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Book Reviews

Liberating Minds

Volume 14, Issue 2  | 
Published 27/10/2017
  |

Author: Nazmi Durrani

Our patriotic history was first distorted by the colonialists and then suppressed by the post-independent dictatorial regimes. The best known example of this is the ban imposed on the Mau Mau movement which was not lifted until 2003. This policy affected many aspects of our history, some more evident than others. The narratives of Kenya’s heroic South Asian freedom fighters belonged to this last category.

I say ‘belonged’ because in mid 1980s, an era often referred to as the Mwakenya years, this lacuna in our history began to be bridged. The late Nazmi Durrani was a librarian working with the US Library of Congress in Nairobi and thus had access to archival material. He researched and wrote short bios of South Asians who had played a part in the struggle of Kenyans for freedom, justice and equality.

On Thursday 18 May, the book, Liberating Minds, will be launched recording six of these stories together with writings concerning the struggle for liberation in Kenya in the 1980s.

The original stories were written in Gujarati and were published in a magazine called Alak Malak. Nazmi was an expert in his mother tongue but that was not the only reason he wrote these articles in a minority language and script. He fervently believed in   the importance of preserving and promoting our languages; a goal he shared with Ngugi wa Thiongo. He also wanted the South Asian community to read about its own history. Another reason was quite simply ‘security’. For those who can remember; the mid-1980s were some of the most repressive years in Kenyan history. His brother, Shiraz Durrani, had in 1986 written about Pio Gama Pinto and the Standard newspaper had published the articles. To avoid arrest, Shiraz had had to flee the country – he now lives with his family in the UK.

In putting together this book, Shiraz, and his wife Naila, have recorded for posterity Nazmi’s accounts of some of Kenya’s South Asian progressives. Alongside the Gujarati version is a translation in English which gives the average reader an insight into this lesser known group of freedom fighters. The six they have selected and adorn the book’s cover are Ambu Patel, Jaswant Singh Bharaj, Makhan Singh, Eddie Pereira, Pio Gama Pinto and Manilal Desai.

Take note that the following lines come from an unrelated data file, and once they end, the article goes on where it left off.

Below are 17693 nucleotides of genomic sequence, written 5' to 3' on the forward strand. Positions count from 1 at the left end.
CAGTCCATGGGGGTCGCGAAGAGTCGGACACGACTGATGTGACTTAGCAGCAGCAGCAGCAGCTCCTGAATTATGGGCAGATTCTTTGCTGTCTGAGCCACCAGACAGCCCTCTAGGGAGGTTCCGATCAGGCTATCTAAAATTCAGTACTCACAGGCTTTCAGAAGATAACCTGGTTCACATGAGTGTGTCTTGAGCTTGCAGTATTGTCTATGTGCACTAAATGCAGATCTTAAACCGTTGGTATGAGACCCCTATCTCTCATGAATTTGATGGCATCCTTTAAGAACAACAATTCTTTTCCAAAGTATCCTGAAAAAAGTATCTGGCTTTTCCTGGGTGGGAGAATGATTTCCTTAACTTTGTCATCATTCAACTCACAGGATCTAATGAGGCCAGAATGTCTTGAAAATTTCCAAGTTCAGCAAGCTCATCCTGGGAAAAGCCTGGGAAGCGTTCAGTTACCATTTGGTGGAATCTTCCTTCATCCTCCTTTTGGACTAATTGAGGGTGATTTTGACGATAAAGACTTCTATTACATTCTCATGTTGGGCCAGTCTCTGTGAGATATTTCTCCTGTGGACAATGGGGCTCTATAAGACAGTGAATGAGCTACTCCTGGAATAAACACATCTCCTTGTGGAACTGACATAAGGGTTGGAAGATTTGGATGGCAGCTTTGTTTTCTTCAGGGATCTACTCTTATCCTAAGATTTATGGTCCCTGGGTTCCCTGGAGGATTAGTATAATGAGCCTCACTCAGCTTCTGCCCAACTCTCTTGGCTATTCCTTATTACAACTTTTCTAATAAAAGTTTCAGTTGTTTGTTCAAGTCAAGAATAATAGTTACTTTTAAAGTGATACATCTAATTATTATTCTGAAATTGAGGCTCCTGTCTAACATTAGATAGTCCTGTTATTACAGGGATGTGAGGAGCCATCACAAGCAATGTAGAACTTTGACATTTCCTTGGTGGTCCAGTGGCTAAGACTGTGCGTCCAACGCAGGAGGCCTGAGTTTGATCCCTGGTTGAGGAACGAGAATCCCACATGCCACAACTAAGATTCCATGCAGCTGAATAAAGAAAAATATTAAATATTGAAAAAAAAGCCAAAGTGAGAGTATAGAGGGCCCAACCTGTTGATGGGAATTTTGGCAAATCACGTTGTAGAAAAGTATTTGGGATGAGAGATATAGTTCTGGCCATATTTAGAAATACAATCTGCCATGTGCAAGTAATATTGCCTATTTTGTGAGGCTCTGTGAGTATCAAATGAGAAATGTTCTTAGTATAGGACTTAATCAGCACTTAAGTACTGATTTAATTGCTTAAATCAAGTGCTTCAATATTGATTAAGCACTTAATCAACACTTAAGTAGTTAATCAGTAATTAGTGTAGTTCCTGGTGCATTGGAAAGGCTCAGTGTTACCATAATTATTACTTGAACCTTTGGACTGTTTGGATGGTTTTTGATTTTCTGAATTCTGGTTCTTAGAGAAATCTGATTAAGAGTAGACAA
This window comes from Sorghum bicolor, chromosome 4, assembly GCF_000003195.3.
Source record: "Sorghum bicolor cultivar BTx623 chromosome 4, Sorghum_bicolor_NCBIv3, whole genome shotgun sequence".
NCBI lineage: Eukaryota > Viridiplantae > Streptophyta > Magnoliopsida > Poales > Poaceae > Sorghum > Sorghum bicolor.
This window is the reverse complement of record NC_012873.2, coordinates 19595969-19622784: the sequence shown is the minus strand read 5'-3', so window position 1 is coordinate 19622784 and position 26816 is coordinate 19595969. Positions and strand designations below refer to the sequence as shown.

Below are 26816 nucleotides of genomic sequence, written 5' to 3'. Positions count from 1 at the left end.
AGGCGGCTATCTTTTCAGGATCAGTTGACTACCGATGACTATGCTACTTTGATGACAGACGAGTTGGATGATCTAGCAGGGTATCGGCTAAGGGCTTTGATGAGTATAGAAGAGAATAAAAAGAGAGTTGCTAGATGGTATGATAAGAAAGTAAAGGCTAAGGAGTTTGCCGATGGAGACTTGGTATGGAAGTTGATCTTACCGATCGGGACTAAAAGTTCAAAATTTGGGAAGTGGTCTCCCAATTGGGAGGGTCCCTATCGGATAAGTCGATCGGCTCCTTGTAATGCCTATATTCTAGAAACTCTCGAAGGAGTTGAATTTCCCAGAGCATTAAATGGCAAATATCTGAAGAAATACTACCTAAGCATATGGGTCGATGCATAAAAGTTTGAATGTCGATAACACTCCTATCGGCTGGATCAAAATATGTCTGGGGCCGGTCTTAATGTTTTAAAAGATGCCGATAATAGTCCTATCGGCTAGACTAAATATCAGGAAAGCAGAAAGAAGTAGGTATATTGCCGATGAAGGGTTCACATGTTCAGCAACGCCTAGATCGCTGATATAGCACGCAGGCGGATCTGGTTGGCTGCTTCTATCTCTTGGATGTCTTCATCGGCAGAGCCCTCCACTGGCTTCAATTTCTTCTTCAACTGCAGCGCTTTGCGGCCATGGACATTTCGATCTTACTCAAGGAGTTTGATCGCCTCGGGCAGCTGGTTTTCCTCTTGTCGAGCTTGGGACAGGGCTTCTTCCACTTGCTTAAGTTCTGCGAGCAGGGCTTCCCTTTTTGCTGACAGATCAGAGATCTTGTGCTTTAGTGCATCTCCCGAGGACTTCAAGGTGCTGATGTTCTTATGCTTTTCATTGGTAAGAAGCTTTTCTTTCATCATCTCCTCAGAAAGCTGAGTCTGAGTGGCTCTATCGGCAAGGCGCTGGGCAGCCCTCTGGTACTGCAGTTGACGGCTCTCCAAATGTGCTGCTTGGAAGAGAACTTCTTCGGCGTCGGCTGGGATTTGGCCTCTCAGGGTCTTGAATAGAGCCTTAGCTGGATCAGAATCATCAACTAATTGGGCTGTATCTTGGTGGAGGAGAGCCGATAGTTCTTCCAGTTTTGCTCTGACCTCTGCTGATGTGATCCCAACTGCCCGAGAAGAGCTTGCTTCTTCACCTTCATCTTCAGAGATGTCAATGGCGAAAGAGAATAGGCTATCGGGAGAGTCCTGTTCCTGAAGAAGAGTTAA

Included in the book is a longer article on Eddie Pereira, written by his son Benegal, and titled ‘Indian Nationalist Extraordinaire in Kenya’. Apart from narrating Eddie’s life story it also gives an interesting account of the identity problems the Goan community in Kenya had to contend with when India became independent. Naila Durrani’s article on ‘South Asian Kenyan Resistance in Historical Context’ presented to the United Movement for Democracy in Kenya (Umoja) in London in 1987 can be read here.

Additional writings by Nazmi cover the presses and journalists, an historical overview of colonial India and Kenya and class formation in the South Asian community. Nazmi was also an accomplished Kiswahili speaker and had started an Introductory Reader identifying the freedom fighters in each Kenyan ethnic community. He was an active member of the December Twelfth Movement, acted in Ngugi’s plays and wrote two books and liberation poetry.

He was a member of the Uvumbuzi Club and, ironically, it was while cycling on a Bycicle Awareness Campaign in Nairobi on 1 July 1990 that he was hit by a bus and passed away.

Word count: 564

Last modified on Monday, 30 October 2017 20:27

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